Now you're ready to assemble your salad. Toss salad greens (I used spinach) with dressing, to taste, reserving any leftovers for future use. Place a piece of cooked fish on top of the greens, with a large scoop of mango salsa on the side.

I don't have many process photes for this one, because all it really involves is some chopping and blending. I made this after work on Monday and it came together in a snap.
Edwin and I really enjoyed this. The fish marinade was awesome-- I will definitely be making it again. We both give the salad an A-.

Tuesday, April 26, 2011

coconut lime macaroons

For our Easter dessert, I made coconut lime macaroons, combining Mark Bittman's basic macaroon recipe with Two Peas and Their Pod's coconut lime variation. I used Mark Bittman's recipe as a base because I didn't have sweetened condensed milk in the house. I mixed my egg whites, sugar, coconut (I used sweetened, not unsweetened) 2 tablespoons of lime juice and zest, vanilla and salt, and formed the dough into balls.

This was my first time with macaroons, and I didn't realize how difficult it'd be to shape the cookies. I'm thinking the added lime juice to Mark Bittman's recipe interfered with the dry to wet ratio, because after trying to for 2 or 3 cookies, I realized I needed more coconut. I probably added about a half to a full cup of coconut to my bowl in the end-- I just kept adding until the dough was solid enough to stick together. These are messy messy, but not really difficult in terms of technical skill.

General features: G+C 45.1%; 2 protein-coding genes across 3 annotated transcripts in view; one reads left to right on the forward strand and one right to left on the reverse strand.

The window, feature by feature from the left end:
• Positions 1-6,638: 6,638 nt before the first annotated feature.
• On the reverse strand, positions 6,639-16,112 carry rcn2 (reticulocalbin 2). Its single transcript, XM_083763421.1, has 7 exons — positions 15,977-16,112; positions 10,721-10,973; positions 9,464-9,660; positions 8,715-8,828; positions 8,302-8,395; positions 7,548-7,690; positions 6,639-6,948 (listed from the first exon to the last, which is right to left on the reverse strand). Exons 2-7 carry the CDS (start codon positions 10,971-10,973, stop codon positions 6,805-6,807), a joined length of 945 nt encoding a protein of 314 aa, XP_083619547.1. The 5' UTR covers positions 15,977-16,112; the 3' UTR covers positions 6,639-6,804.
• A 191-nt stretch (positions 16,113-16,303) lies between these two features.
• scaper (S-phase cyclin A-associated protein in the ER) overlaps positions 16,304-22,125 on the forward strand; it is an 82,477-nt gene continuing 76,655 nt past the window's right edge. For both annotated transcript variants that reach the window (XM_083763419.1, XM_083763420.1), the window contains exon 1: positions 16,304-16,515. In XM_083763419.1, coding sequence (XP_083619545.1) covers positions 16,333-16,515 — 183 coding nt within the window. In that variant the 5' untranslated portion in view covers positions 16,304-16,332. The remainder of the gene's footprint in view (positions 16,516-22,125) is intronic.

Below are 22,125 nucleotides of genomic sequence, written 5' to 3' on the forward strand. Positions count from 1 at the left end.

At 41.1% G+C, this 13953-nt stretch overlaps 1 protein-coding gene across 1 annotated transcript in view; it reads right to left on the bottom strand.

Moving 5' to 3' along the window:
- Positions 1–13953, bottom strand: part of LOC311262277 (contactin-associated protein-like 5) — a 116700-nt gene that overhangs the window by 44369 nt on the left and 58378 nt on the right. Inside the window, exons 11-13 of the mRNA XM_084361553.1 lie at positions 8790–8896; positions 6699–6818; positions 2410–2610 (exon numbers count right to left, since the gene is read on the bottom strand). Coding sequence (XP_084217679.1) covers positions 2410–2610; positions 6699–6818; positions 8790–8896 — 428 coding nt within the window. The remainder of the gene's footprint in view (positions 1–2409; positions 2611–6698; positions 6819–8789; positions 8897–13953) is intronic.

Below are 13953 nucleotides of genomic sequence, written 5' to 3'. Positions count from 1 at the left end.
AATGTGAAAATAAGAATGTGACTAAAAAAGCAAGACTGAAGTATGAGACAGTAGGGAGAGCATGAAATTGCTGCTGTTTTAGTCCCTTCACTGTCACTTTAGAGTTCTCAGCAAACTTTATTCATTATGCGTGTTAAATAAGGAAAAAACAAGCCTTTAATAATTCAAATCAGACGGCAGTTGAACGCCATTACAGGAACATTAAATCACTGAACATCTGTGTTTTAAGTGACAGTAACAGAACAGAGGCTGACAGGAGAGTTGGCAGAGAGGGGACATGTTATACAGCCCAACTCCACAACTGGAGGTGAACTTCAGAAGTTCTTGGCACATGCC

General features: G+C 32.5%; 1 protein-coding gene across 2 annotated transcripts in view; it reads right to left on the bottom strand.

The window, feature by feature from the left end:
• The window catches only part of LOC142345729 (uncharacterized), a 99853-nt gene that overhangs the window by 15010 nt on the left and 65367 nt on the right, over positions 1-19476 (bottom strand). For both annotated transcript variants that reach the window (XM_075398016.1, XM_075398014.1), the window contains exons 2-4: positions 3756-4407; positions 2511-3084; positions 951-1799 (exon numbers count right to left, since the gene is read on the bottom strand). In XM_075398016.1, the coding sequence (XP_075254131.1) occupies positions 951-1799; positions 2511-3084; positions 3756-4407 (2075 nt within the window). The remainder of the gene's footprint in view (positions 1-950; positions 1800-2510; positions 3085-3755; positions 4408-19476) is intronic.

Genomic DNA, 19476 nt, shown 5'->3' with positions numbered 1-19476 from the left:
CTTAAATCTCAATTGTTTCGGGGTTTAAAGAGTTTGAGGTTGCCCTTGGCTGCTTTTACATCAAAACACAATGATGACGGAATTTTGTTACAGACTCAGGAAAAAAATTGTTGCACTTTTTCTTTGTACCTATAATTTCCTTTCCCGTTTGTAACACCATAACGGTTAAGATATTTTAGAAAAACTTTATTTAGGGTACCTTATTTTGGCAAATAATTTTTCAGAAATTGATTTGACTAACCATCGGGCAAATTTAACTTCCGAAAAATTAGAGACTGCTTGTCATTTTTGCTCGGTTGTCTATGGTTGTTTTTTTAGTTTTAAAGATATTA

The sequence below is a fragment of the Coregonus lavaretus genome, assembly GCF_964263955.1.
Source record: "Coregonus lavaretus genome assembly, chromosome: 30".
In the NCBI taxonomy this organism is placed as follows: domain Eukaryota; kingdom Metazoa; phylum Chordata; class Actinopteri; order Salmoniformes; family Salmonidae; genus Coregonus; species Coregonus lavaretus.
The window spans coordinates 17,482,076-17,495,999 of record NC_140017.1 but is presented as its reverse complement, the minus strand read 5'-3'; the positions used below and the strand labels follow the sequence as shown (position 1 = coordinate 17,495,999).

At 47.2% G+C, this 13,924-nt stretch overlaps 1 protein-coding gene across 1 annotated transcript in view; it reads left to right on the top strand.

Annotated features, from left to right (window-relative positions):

I baked mine for 15 minutes and then let them cool. They were really sticky, even once they had cooled, so I decided not to dunk them into the melted white chocolate and went for a more rustic drizzled look. Drizzling, in this particular case, was definitely rustic, though I'm sure there are instances when drizzling creates quite the fancy effect.
We ate these for dessert after lunch, and wow. I have always loved macaroons, but I'm not sure I've ever had a homemade macaroon before. The cookies are phenomenal-- sweet, chewy, sticky, and full of lovely coconut goodness. My only complaint is I wish the lime had been a bit more of a star ingredient. We could both taste the hint of citrus, but I would have preferred these with more lime flavor. I will absolutely make macaroons again, for anyone who isn't a weirdo and anti-coconut (I know you're out there, and I love you, but seriously people? How can you not love coconut?).

Monday, April 25, 2011

spiced lamb and lentils